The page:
November 15, 2019

What’s happened with Dr. Gabriel since August?

Physician career change or chance

We’ve been following two physicians as they figure out their career path in real time. Today we have an update from our family man and urologist, Dr. Gabriel (not his real name) If you missed his posts, you can read the initial one here, and the most recent update here.

Read on to find out how what’s happened in this physician’s career journey since August.

Q: Last summer you left a large group practice and moved out of state to join a small private practice.  How is the change?

Dr. Gabriel: The new job is a mixed bag. To be honest, I’m still learning what things I should ask about prior to accepting an offer. While I did *technically* join a small private practice, we merged with a couple of other practices so, I’m back working for a big corporation.

However, I think this is different. In my last practice, there was no future for me from a business standpoint. This is a doctor-led group and I will have opportunities that were not available to me before.

Q: What do you wish you’d asked more about during negotiations?

Dr. Gabriel: I wish I had discussed more about the equipment I needed as well as all the different ways the upcoming merger would change the practice. Also, how much say I would have on conditions I would or wouldn’t see, and any potential roles I could have outside of seeing patients. Some things I figured would just work themselves out and I didn’t want to drag out the negotiations. Truthfully, things did work out for the most part. It just probably would have been better had I sorted them out up front.

Q: Are the job and work environment what you expected?

Dr. Gabriel: More or less, yes. I would say overall I’m happier- it’s a better work environment. It’s hard to say exactly why. I still have difficult patients, many of whom treat me poorly. I still have battles with hospitals, staff, insurance companies, etc. I think our group gets along better and has more self-determination. Everyone has a better attitude in general and it makes a difference.

Q: What is your work week like?

Dr. Gabriel: I start at 7:30 am if I have surgery, 8:30 am otherwise. I’m usually leaving the office by 5 – 5:30 pm. Most weeks I’d say I’m working an average of 45 hours M – F. Call is one weeknight per week and one weekend every 7 weeks. It’s not been too bad. Down the road, I will have a 4-day work-week.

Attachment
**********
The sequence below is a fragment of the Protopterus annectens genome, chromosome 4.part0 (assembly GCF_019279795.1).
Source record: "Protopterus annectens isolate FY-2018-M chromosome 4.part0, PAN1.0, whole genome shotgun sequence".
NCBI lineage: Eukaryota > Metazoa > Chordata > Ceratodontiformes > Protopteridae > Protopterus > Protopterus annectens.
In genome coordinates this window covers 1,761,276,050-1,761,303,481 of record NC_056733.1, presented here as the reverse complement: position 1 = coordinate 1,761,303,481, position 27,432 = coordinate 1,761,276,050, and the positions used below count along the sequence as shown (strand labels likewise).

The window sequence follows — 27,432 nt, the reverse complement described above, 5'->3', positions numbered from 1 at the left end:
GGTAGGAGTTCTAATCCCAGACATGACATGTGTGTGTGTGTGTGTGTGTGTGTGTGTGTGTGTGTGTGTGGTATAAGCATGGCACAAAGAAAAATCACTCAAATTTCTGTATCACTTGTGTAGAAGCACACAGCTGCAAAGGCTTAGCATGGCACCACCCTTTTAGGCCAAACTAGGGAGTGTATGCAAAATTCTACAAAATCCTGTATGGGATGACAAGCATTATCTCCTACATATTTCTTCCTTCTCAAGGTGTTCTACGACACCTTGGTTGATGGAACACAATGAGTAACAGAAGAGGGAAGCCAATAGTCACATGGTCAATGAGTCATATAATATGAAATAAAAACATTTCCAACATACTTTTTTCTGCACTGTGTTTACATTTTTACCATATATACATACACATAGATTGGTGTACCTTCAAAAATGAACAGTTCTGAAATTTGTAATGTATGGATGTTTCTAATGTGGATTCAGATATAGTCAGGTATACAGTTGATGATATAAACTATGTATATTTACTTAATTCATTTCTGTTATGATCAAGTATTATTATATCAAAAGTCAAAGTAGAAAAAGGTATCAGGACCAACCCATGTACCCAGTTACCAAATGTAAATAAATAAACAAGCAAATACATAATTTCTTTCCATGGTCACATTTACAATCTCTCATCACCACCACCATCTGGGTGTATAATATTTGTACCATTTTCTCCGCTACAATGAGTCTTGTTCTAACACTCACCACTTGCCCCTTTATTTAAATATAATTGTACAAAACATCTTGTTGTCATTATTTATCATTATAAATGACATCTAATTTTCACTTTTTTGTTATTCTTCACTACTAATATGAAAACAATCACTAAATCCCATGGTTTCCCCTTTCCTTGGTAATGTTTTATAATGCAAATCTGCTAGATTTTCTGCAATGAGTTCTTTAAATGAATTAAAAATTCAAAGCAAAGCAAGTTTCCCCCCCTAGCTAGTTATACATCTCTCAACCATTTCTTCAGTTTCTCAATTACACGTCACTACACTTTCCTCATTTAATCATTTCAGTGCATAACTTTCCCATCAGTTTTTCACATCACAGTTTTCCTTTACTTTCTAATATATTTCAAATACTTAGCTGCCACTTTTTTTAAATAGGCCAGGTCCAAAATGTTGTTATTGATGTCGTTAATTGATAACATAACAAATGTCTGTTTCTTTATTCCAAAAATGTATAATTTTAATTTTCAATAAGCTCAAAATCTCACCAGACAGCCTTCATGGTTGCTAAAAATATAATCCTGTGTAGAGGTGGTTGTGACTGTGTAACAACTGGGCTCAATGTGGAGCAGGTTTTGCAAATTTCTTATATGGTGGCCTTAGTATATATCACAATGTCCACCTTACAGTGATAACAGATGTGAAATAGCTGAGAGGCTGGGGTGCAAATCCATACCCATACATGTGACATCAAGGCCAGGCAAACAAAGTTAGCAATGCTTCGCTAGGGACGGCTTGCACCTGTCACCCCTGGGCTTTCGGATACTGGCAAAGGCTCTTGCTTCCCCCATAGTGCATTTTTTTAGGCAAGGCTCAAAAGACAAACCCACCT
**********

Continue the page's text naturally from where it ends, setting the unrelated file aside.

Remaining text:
Q: You had looked into a variety of nonclinical options, how do you feel about your decision to stay in practice?

Dr. Gabriel: I would say that a non-clinical job probably would still be better for me in some ways. Maybe it would have been better in some ways to have tried to do something on my own – be my own boss. Ultimately, I decided this wasn’t a path I wanted to pursue. I can’t say yet how confident I am that I made the best decision – it’s still too early.

Q: Was there a nonclinical job that you were excited about?

Dr. Gabriel: Dr. Gabriel: I did interview with the FDA. I thought the interview went well and I actually had some experience in medical devices so I thought I was a good candidate. They seemed very uncomfortable with my relatively young age. I don’t think they believed I wanted to leave clinical practice and seemed concerned I wouldn’t be satisfied with the job. I actually thought the position overall seemed great in terms of lifestyle and the work. Admittedly, the pay cut would have been hard.

Q: What do you like most about your current work situation?

Dr. Gabriel: I’ve got more freedom about what type of patients and diseases I see and there isn’t a penalty depending on what I choose. I’m more of a generalist and less of a subspecialist. This might actually be why I’m a little happier. The 99% subspecialty mode I was in was more stressful and lonely. I also think variety is better for me. My days feel like a little less of a grind